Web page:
Risky Play in Early Years

All children should be able to experience risky play!

All activities within our settings have risk assessments completed to ensure they are safe for the children to do. However, as with most things in life, there are always risks. As Early Years Practitioners it is our job to eliminate the risks, where possible, and make them safe for our children.

Risk surrounds us in life. From learning to walk, jump, climb etc. There is always an element of risk around, but this is good for children to experience.
By experiencing it, children are able to learn what is safe, and what is not safe. This helps to make links into further experiences and learn about general safety, and what their body can and cant do.
For example, a child is learning to walk – the risk associated with this is falling, slipping, bumping. If we didn’t allow children to experience this, they would not learn to walk which is a huge part of their development.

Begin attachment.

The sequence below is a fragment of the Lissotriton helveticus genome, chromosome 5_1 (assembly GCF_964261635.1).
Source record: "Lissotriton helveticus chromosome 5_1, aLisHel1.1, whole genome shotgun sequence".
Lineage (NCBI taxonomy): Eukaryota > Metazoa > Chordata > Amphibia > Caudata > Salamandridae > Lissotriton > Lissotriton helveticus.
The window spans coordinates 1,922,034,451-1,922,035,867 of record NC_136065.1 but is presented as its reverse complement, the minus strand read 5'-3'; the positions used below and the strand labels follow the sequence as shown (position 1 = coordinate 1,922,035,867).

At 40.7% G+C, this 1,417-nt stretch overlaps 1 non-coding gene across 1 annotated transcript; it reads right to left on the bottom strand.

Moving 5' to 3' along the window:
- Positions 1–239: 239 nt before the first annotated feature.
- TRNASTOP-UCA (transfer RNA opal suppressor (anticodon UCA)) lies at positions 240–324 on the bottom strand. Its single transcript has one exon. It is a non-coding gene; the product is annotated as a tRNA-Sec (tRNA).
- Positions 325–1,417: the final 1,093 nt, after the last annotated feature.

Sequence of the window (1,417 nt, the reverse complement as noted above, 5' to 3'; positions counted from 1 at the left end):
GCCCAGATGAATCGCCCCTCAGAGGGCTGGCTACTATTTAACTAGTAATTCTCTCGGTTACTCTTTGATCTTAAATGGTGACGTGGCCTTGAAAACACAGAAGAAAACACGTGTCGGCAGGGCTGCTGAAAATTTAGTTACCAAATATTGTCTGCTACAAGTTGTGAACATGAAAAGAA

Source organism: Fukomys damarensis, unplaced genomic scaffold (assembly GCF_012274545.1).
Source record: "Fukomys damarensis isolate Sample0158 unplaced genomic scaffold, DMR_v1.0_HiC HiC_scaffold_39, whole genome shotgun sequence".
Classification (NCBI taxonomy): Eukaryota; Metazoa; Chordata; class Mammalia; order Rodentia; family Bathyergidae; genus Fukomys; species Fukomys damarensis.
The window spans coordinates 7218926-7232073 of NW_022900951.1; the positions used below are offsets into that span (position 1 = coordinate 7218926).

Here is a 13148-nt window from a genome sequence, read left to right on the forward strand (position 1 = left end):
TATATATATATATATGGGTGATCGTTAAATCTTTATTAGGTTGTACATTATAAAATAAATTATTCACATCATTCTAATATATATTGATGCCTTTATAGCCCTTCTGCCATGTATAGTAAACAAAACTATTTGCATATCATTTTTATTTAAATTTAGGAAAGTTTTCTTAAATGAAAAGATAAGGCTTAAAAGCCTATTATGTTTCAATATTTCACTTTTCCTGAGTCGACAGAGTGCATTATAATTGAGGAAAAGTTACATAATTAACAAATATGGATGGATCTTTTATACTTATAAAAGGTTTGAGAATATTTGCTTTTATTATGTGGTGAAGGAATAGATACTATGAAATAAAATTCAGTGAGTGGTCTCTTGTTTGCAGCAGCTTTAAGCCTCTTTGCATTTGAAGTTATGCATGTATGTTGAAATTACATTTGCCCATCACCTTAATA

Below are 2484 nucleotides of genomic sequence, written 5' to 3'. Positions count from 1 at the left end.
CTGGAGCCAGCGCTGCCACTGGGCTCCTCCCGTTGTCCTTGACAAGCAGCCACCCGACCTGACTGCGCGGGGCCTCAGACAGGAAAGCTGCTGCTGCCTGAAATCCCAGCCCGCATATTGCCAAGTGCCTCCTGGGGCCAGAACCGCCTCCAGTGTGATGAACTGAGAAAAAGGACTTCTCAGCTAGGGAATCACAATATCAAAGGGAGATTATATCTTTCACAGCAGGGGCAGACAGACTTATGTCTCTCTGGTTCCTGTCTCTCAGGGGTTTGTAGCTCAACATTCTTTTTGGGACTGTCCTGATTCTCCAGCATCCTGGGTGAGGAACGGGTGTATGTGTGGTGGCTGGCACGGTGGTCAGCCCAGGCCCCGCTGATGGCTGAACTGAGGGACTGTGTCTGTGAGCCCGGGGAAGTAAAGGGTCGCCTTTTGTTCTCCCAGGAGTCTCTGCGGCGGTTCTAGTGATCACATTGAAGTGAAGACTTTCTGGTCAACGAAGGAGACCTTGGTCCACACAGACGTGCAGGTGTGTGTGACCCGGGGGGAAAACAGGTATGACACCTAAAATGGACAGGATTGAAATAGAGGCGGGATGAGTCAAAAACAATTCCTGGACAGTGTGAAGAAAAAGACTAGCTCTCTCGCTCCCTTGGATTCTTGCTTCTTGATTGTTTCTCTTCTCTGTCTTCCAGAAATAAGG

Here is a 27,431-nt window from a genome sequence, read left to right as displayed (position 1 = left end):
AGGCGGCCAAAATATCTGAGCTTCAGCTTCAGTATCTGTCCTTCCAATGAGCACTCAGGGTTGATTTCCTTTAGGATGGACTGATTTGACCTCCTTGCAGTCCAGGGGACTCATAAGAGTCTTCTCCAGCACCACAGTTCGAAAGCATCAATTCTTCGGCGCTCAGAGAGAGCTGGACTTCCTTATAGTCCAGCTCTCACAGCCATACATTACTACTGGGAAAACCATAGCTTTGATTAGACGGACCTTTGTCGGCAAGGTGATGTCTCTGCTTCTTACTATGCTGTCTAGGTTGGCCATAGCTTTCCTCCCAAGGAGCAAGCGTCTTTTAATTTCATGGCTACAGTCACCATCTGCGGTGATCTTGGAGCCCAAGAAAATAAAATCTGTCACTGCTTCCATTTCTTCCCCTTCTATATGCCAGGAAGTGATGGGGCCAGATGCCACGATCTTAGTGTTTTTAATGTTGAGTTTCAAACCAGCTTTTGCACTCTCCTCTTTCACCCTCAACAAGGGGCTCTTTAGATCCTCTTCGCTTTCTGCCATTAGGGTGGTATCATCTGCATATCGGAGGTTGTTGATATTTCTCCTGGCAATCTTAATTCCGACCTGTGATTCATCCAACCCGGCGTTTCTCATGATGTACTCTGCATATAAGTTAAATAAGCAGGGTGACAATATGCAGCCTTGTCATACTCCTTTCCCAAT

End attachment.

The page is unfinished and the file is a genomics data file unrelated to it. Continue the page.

Its important to look at whether the learning and development is worth more than the risk. This is called a risk benefit assessment. As the child’s development will benefit greatly from taking the risk. Although we say there is a risk, this is still minimized by having highly knowledgeable staff, ratios that are adhered to, and environments that are well suited for the children in our care.

Benefits to risky play:
-Challenging to encourage problem solving
-Develops motor control
-Develops balance and co ordination
-Gives children the ability to risk assess for themselves

Risky Play can be daunting for parents who may have a fear of their child getting hurt. But as long as you are there for support and to assess that the risk is not too great, then the benefits far outweigh it.

“The goal is not to eliminate risk, but to weigh up the risks and benefits. No child will learn about risk if they are wrapped in cotton wool”
– Children’s Play and Leisure – Promoting A Balance Approach, HSE